Last Updated on May 6, 2015, by eNotes Editorial. Word Count: 505
Frederick Dorrit visits his brother in the Marshalsea. Ironically, it is the prisoner, William, who is healthy, optimistic, and friendly, while the free brother, Frederick, is unkempt and depressed. William tries to get his brother to take more care of his appearance. As William walks Frederick to the gate at...
(The entire section contains 505 words.)
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Frederick Dorrit visits his brother in the Marshalsea. Ironically, it is the prisoner, William, who is healthy, optimistic, and friendly, while the free brother, Frederick, is unkempt and depressed. William tries to get his brother to take more care of his appearance. As William walks Frederick to the gate at the end of the day, he notices that Chivery, the turnkey, is short with him, saying that he wished Young John would not spend money on cigars for Mr. Dorrit since nothing comes of it. Sensing the reason, Mr. Dorrit begins to tell a story to Amy about a turnkey’s brother who was in love with a prisoner’s sister, but he becomes so confused that he gives up. He breaks down and laments that he is not of any worth to anyone. Fearful of his health and mental condition, Amy sits up with him all night.
Amy goes to the theater and asks Fanny where she got the bracelet that she is showing off. Fanny takes her sister to the opulent home of Mrs. Merdle for her answer. Mrs. Merdle, showing her obvious wealth through her numerous rings on her fingers, explains that her son from her first marriage became infatuated with Fanny. Since the difference in their social classes is so obvious, Mrs. Merdle gave Fanny the bracelet as an incentive to stay away from her son. As they walk home, Fanny explains that she thinks the son is an idiot but sees nothing wrong with making Mrs. Merdle pay for her snobbishness. She tells Amy that she at least is sticking up for the family, while Amy does nothing. Amy feels the unfairness of this charge.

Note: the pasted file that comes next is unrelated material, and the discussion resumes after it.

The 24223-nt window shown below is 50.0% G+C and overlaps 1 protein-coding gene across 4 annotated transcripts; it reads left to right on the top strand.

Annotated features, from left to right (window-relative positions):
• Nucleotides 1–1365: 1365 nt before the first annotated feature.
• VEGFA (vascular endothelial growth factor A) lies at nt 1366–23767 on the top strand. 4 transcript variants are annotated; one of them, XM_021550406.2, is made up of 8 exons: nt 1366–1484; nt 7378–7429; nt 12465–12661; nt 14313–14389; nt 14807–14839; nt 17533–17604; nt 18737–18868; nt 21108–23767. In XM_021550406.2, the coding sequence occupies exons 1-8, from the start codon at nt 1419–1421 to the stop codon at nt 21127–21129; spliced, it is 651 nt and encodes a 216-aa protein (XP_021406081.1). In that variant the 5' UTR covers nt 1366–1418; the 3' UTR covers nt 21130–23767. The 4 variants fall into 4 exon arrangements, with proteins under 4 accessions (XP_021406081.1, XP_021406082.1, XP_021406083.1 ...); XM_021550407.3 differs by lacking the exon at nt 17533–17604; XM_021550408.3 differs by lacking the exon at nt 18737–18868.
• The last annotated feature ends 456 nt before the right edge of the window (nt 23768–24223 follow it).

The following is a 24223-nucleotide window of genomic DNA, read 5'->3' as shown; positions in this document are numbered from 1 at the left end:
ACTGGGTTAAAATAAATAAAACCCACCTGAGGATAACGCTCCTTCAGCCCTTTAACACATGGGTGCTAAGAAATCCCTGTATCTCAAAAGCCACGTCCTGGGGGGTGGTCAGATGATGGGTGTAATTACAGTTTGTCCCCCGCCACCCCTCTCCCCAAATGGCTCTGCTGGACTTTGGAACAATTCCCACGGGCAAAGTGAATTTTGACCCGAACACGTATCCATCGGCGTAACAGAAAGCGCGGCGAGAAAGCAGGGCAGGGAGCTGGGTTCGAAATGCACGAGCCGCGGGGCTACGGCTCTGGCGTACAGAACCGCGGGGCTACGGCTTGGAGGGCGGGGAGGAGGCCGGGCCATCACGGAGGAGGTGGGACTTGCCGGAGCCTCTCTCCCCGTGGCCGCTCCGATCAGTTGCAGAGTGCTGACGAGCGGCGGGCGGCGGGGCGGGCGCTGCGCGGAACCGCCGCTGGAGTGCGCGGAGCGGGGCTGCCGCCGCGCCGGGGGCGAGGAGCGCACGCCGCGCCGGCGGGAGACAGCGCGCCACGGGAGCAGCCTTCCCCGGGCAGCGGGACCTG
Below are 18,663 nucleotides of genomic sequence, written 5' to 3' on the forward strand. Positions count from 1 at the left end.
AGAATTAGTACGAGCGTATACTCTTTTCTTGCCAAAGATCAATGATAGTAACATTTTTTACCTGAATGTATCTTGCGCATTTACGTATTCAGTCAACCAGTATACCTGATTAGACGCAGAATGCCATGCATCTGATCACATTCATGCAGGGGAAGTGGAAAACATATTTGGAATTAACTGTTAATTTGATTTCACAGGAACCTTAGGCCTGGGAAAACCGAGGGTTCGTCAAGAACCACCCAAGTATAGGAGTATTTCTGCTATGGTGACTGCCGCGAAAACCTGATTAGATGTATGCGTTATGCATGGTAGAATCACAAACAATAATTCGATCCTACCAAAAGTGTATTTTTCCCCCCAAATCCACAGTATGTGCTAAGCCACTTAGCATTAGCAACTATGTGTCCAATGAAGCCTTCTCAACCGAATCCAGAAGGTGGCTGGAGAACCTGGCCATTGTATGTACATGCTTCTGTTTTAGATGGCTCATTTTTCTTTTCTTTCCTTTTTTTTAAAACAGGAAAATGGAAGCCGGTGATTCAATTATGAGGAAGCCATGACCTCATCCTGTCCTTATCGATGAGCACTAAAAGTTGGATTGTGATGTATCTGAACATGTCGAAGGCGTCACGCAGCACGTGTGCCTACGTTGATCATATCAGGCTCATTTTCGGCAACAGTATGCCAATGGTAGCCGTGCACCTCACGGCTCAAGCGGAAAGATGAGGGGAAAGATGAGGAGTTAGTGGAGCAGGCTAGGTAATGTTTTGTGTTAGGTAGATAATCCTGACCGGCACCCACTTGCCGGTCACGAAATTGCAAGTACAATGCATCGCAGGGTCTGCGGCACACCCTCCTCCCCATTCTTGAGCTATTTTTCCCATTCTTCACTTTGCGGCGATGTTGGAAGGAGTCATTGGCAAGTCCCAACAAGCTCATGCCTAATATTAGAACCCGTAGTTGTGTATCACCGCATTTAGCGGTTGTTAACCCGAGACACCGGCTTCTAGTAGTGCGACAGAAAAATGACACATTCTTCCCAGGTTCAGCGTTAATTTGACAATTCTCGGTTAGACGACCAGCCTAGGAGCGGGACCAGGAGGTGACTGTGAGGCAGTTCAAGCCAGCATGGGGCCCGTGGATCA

Mrs. Merdle’s first marriage was to a colonel in the military, by whom she had her son, Edmund Sparkler. Her second husband, Mr. Merdle, is both wealthy in business and influential in government and society. Her married Mrs. Merdle for the sole reason of hanging jewels on her for public display. At a dinner party, attended by guests identified by their position, such as Bishop, Horse Guard, Treasury, and so on, Mr. Merdle’s wealth is the main topic of conversation. His physician (also a guest) inquires about his current state of health, which Mr. Merdle says has not shown improvement. Physician tells the others that there is nothing wrong with Mr. Merdle.
Since Mr. Clennam has not left a “testimonial” for him, Mr. Dorrit does not think so highly of him. Arthur is asked to visit Mrs. Chivery, who tells him that her son, Young John, is depressed since Amy refused him. Arthur is taken aback at the thought of Little Dorrit as an object of romantic interest, but promises to seek Amy’s happiness in any way he can. He meets Amy out walking. Maggy arrives with a letter for Arthur from Mr. Dorrit, requesting money. Arthur gives it to him and is surprised at Amy’s strong reaction. She emotionally says that she should stay in the prison with her father.